See ETSU student films at Johnson City theater Tuesday night
Apr 22, 2013 at 11:56 AM
Tuesday at Johnson City’s Real to Reel Cinemas, you have a chance to see films by students who may be the next Spielberg, Scorsese or Hitchcock.
Short films and documentaries created by students at East Tennessee State University will be presented at 8 p.m. Tuesday at the theater in Johnson City.
These works were produced by film and documentary students in the Radio/TV/Film program in ETSU’s Department of Communication, said Shara Lange, who oversees the university’s radio, television, video and film program.
”It’s exciting to promote and listen to student voices from this area,” Lange said. “Plus it’s excellent work. It’s outstanding work.”
Lange said 17 students created 10 films that will be screened.
Mike Fink and Mariam Ayad are among the students involved with the films.
Fink has three short films in the screening, has achieved notoriety on YouTube and has been invited to the upcoming Nerdcon at Appalachian State University.
“Filmmaking has always been my passion, though I didn’t know it,” Fink said, adding he discovered his love for filmmaking after enrolling in the ETSU program.
Fink, who grew up in Kingsport, spoke briefly about his three entries in this year’s screening.
“A Sea Change” is a film about “crushing normality for a creative person,” he said. “It’s different. You’ll just have to check this one out and see for yourself.”
“Bongo” is his next film, which he described as very bizarre, a representation of all the weird ideas that go through someone’s head.
“Bodjackers” is the final film of Fink’s in this screening. It is set in a post-apocalyptic world.
“I feel like everything really came together as we were filming that,” Fink said. “That film is my baby. I really like that film.”
Ayad is working on a master’s degree in professional communication.
She and seven other students made a short documentary called “Old Country for New Men” for a class in documentary research and production.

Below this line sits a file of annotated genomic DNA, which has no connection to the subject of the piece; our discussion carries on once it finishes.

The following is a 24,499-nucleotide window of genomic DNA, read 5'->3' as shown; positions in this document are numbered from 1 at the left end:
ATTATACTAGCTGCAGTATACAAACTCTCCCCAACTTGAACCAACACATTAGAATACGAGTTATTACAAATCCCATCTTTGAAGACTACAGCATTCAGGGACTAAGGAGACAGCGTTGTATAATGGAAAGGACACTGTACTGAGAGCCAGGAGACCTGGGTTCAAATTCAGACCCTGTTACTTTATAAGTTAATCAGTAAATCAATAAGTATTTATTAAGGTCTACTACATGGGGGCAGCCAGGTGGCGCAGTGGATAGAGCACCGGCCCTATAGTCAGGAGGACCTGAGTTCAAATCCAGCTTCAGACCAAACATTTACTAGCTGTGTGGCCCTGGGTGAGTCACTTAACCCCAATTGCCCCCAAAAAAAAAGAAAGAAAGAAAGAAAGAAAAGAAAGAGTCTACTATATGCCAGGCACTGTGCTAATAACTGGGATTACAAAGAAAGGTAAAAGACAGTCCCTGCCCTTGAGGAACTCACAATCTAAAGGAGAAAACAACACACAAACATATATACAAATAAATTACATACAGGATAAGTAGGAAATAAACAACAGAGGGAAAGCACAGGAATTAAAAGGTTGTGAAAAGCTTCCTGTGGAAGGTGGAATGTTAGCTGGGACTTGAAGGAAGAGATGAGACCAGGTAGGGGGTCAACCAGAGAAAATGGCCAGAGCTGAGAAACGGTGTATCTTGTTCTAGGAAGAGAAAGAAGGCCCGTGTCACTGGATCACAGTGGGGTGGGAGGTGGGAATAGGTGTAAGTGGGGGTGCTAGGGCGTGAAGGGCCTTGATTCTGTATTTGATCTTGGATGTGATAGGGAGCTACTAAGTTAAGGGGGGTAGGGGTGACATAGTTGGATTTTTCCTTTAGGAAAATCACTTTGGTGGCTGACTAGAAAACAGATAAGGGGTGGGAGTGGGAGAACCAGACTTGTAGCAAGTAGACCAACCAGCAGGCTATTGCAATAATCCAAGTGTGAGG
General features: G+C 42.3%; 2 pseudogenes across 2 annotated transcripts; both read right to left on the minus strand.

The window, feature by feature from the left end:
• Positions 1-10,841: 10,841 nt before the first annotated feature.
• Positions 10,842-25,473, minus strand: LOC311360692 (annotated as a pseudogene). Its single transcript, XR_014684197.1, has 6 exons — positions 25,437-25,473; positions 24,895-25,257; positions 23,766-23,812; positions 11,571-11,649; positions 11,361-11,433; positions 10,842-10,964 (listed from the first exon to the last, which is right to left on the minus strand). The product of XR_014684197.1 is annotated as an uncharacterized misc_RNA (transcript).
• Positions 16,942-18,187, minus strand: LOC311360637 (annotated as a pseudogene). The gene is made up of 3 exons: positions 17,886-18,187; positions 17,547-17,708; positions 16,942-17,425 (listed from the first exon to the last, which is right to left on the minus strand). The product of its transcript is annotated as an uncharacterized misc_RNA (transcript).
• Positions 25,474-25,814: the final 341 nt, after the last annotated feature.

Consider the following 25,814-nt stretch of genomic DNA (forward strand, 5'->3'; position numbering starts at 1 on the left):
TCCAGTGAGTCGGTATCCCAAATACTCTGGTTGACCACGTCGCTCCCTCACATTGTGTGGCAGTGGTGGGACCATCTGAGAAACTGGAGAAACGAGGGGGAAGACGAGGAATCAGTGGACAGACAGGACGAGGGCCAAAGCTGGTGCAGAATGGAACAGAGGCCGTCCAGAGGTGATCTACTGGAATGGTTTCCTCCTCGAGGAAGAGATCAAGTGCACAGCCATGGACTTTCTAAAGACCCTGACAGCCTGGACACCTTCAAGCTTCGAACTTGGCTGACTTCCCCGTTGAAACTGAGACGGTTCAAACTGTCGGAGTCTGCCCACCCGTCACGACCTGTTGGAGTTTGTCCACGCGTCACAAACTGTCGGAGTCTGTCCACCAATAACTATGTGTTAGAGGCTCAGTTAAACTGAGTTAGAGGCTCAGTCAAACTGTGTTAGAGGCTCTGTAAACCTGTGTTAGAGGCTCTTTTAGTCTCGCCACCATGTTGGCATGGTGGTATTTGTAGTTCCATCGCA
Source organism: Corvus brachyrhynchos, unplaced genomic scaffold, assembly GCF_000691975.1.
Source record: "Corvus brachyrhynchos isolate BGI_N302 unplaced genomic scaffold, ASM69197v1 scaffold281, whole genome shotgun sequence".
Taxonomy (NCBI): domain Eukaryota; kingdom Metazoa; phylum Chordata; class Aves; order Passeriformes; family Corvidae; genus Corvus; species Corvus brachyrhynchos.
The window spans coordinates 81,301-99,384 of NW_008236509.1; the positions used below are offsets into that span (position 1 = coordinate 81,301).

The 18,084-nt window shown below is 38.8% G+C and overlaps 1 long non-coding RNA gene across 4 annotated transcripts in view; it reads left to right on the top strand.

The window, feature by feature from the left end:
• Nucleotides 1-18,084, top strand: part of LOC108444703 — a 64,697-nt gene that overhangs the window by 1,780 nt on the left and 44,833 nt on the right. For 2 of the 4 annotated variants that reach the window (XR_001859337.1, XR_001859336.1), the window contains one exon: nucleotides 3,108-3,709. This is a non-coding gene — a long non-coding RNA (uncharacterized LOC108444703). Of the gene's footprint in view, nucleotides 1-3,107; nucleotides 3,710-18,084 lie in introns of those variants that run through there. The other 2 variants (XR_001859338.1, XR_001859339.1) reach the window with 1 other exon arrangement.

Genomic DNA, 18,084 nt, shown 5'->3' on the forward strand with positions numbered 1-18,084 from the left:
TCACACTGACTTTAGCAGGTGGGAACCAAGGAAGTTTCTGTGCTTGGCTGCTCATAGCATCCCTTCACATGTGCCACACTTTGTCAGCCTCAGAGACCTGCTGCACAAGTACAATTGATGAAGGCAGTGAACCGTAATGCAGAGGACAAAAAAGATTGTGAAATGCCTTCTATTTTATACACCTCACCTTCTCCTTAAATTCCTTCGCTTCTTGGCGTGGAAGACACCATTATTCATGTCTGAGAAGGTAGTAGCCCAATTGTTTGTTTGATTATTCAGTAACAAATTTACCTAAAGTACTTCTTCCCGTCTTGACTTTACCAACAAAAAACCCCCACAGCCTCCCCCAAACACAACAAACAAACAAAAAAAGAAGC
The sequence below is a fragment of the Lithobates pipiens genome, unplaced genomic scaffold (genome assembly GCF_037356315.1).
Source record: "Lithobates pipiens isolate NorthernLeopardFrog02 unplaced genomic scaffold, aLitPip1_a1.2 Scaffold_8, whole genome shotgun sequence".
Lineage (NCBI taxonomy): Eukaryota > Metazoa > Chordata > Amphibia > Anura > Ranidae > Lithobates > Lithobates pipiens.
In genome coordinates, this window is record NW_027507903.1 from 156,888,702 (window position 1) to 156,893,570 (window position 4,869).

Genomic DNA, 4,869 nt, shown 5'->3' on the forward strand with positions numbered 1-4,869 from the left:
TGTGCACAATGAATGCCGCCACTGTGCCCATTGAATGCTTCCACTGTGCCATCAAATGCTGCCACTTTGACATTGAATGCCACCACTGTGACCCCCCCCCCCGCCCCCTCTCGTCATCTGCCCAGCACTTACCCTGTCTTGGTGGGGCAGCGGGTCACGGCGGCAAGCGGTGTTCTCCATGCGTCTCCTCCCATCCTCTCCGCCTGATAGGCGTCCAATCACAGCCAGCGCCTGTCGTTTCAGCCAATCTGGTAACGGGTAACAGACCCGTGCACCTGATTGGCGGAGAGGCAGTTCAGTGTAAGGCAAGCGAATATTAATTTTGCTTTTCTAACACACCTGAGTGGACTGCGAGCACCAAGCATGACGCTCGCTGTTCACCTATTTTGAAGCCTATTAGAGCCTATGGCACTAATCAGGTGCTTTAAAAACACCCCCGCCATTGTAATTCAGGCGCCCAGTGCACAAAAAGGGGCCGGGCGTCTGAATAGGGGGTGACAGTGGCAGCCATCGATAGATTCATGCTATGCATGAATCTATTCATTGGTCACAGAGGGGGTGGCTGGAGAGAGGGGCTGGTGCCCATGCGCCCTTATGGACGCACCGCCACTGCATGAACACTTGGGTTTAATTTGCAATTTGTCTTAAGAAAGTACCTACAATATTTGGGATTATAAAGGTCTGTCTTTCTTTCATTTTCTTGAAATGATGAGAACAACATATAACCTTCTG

This documentary is about Erfan Rezayatbakhsh Rezai, an ETSU student from Iran who is attending the bluegrass program. He intends to bring this genre to his country.
“I haven’t done a lot with film production in the past,” Ayad said, adding she is learning a lot about the art. “We have some of the best equipment at ETSU in the RTVF department, so it’s really cool to get to work with all that.”
This six- or seven-minute documentary was filmed in four days.
“I’m very excited to get to see it on the big screen,” Ayad said. “It’s going to be really neat.”
Fink said a lot of work goes into filmmaking.
“It’s an incredible amount of work to do this,” he said. “It’s unusual in that I don’t mind how much work it is. Whenever I’m working, I’m doing something that I love. It’s probably the most fun I’ve had in my life.”
This is the second year student films have been shown in a community venue, Lange said.
“We always show work every semester on campus, but this is different,” Lange said. “Its’s a good way to show students their work to the community.”
Lange said money raised from the event will support the Tom Headley Student Production Award, which will recognize an outstanding original senior project.
Headley, who retired in 2010, is the founder and a longtime supporter of ETSU’s broadcasting program.
Tickets are $3 per person and can be bought at the Real to Reel box office. Individuals may also purchase a $5 ticket to be entered into a drawing for door prizes.
Lange said last year $600 was made from a sellout crowd.
Besides those four films mentioned above, Lange said there are films about winter sports, video games and narratives.
“We have some work for students who have been doing this a long time and some from students who are new,” she said. “There’s something for everybody.”
Lange said there was a big student turnout last year and hoped for the same reception this year.
“It’s exciting for the students to see their work on the big screen,” she said. “It’s validating. And of course, it influences other students.
“It’s also about creating and supporting this community of filmmakers.”
Real to Reel is located at 130 W. Springbrook Drive. For more information, email Lange at firstname.lastname@example.org or call 439-7572.